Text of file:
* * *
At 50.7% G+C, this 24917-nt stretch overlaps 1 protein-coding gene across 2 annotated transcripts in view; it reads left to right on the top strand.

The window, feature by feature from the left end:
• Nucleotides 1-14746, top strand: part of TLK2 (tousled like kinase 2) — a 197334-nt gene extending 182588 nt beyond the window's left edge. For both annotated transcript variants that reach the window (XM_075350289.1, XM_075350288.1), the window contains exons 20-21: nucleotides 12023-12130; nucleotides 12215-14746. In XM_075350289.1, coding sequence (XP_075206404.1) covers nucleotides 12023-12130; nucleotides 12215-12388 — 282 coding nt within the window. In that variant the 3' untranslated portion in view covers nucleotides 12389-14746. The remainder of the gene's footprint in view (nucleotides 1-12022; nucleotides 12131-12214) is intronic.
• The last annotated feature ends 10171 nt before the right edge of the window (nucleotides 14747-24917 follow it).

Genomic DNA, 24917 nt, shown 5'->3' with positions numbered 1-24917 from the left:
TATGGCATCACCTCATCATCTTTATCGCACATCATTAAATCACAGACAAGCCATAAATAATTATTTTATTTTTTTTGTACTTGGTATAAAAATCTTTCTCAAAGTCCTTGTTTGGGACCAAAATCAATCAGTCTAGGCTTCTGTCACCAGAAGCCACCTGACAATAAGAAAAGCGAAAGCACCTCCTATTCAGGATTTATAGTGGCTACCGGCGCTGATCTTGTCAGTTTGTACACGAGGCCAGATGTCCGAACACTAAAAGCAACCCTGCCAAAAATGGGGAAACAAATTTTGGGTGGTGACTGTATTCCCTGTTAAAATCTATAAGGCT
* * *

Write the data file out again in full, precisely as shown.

At 50.7% G+C, this 24917-nt stretch overlaps 1 protein-coding gene across 2 annotated transcripts in view; it reads left to right on the top strand.

The window, feature by feature from the left end:
• Nucleotides 1-14746, top strand: part of TLK2 (tousled like kinase 2) — a 197334-nt gene extending 182588 nt beyond the window's left edge. For both annotated transcript variants that reach the window (XM_075350289.1, XM_075350288.1), the window contains exons 20-21: nucleotides 12023-12130; nucleotides 12215-14746. In XM_075350289.1, coding sequence (XP_075206404.1) covers nucleotides 12023-12130; nucleotides 12215-12388 — 282 coding nt within the window. In that variant the 3' untranslated portion in view covers nucleotides 12389-14746. The remainder of the gene's footprint in view (nucleotides 1-12022; nucleotides 12131-12214) is intronic.
• The last annotated feature ends 10171 nt before the right edge of the window (nucleotides 14747-24917 follow it).

Genomic DNA, 24917 nt, shown 5'->3' with positions numbered 1-24917 from the left:
TATGGCATCACCTCATCATCTTTATCGCACATCATTAAATCACAGACAAGCCATAAATAATTATTTTATTTTTTTTGTACTTGGTATAAAAATCTTTCTCAAAGTCCTTGTTTGGGACCAAAATCAATCAGTCTAGGCTTCTGTCACCAGAAGCCACCTGACAATAAGAAAAGCGAAAGCACCTCCTATTCAGGATTTATAGTGGCTACCGGCGCTGATCTTGTCAGTTTGTACACGAGGCCAGATGTCCGAACACTAAAAGCAACCCTGCCAAAAATGGGGAAACAAATTTTGGGTGGTGACTGTATTCCCTGTTAAAATCTATAAGGCT